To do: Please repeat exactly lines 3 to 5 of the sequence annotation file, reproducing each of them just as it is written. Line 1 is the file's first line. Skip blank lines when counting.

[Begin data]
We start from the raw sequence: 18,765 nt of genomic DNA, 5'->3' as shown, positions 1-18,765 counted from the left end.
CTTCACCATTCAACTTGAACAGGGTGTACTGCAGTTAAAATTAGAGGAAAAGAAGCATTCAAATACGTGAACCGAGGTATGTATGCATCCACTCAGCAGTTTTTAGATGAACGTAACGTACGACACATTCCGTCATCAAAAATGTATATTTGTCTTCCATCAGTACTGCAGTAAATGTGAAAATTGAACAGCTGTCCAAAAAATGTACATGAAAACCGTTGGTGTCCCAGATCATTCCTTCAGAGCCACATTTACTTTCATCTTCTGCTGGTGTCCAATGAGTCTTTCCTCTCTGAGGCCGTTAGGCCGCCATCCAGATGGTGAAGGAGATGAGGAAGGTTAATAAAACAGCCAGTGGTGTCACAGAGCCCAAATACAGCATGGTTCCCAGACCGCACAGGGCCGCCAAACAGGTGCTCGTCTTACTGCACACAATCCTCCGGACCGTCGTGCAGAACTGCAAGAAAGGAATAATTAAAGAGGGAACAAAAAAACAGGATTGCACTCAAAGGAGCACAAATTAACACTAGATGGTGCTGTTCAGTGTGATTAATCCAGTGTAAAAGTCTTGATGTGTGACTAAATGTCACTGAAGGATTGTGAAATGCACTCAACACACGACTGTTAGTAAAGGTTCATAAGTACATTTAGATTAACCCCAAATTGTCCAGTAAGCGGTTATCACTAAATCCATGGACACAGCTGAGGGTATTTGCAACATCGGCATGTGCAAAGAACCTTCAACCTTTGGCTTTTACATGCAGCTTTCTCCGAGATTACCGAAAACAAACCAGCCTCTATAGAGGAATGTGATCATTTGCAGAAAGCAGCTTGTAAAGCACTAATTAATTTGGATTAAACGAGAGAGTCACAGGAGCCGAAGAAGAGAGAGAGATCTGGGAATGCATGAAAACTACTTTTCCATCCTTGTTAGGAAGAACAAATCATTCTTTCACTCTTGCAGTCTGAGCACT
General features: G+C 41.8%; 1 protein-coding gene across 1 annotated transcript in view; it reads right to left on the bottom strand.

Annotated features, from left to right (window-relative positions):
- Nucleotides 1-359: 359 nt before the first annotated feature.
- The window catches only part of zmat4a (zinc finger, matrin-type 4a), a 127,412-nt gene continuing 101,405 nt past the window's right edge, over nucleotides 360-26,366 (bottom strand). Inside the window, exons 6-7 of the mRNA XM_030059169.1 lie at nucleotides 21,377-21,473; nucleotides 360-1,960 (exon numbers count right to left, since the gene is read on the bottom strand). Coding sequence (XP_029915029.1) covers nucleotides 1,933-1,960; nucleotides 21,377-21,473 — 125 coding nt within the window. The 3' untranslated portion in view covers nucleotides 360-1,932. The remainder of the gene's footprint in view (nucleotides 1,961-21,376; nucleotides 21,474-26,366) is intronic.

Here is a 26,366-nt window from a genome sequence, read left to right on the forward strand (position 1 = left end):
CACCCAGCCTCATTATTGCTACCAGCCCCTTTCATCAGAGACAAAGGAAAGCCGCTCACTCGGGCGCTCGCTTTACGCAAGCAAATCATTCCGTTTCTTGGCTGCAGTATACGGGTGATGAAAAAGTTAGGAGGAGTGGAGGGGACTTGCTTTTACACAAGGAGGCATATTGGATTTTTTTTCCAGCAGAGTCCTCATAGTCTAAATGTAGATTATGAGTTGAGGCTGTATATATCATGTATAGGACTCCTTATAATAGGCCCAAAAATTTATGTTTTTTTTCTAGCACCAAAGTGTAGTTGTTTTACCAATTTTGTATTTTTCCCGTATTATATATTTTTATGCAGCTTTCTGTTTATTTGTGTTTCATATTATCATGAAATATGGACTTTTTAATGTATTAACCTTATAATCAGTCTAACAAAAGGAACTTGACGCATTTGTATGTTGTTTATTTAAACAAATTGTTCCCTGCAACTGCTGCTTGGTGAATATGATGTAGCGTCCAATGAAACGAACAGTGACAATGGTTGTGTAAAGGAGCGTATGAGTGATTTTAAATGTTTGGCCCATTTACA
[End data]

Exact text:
General features: G+C 41.8%; 1 protein-coding gene across 1 annotated transcript in view; it reads right to left on the bottom strand.

Annotated features, from left to right (window-relative positions):
- Nucleotides 1-359: 359 nt before the first annotated feature.